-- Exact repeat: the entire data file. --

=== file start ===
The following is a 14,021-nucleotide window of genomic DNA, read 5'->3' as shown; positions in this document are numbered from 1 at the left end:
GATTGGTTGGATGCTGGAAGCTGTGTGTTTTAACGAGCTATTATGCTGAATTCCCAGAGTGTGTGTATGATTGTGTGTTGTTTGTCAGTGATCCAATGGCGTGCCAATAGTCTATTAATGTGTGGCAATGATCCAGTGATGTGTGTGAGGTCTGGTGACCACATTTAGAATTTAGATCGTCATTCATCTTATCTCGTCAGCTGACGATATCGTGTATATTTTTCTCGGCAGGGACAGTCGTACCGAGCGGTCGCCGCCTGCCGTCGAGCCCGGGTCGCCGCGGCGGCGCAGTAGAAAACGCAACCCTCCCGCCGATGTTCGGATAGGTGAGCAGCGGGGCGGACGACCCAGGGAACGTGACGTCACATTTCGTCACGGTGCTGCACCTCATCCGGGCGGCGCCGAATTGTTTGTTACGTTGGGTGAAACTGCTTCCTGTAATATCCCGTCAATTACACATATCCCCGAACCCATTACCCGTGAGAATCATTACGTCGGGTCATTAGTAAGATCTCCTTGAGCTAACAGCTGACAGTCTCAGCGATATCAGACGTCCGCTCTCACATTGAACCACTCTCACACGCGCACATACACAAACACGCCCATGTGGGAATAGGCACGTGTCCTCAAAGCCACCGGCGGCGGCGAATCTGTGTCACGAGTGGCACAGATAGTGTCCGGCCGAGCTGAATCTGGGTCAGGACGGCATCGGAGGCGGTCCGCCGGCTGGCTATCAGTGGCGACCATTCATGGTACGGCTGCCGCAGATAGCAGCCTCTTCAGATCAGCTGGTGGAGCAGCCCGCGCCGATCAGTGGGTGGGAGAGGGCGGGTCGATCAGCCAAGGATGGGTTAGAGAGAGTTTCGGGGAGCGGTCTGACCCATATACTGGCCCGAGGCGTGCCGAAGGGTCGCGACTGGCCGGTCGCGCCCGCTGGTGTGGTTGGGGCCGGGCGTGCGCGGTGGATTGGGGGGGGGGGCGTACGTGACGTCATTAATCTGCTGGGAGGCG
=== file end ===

The following is a 14,021-nucleotide window of genomic DNA, read 5'->3' as shown; positions in this document are numbered from 1 at the left end:
GATTGGTTGGATGCTGGAAGCTGTGTGTTTTAACGAGCTATTATGCTGAATTCCCAGAGTGTGTGTATGATTGTGTGTTGTTTGTCAGTGATCCAATGGCGTGCCAATAGTCTATTAATGTGTGGCAATGATCCAGTGATGTGTGTGAGGTCTGGTGACCACATTTAGAATTTAGATCGTCATTCATCTTATCTCGTCAGCTGACGATATCGTGTATATTTTTCTCGGCAGGGACAGTCGTACCGAGCGGTCGCCGCCTGCCGTCGAGCCCGGGTCGCCGCGGCGGCGCAGTAGAAAACGCAACCCTCCCGCCGATGTTCGGATAGGTGAGCAGCGGGGCGGACGACCCAGGGAACGTGACGTCACATTTCGTCACGGTGCTGCACCTCATCCGGGCGGCGCCGAATTGTTTGTTACGTTGGGTGAAACTGCTTCCTGTAATATCCCGTCAATTACACATATCCCCGAACCCATTACCCGTGAGAATCATTACGTCGGGTCATTAGTAAGATCTCCTTGAGCTAACAGCTGACAGTCTCAGCGATATCAGACGTCCGCTCTCACATTGAACCACTCTCACACGCGCACATACACAAACACGCCCATGTGGGAATAGGCACGTGTCCTCAAAGCCACCGGCGGCGGCGAATCTGTGTCACGAGTGGCACAGATAGTGTCCGGCCGAGCTGAATCTGGGTCAGGACGGCATCGGAGGCGGTCCGCCGGCTGGCTATCAGTGGCGACCATTCATGGTACGGCTGCCGCAGATAGCAGCCTCTTCAGATCAGCTGGTGGAGCAGCCCGCGCCGATCAGTGGGTGGGAGAGGGCGGGTCGATCAGCCAAGGATGGGTTAGAGAGAGTTTCGGGGAGCGGTCTGACCCATATACTGGCCCGAGGCGTGCCGAAGGGTCGCGACTGGCCGGTCGCGCCCGCTGGTGTGGTTGGGGCCGGGCGTGCGCGGTGGATTGGGGGGGGGGGCGTACGTGACGTCATTAATCTGCTGGGAGGCG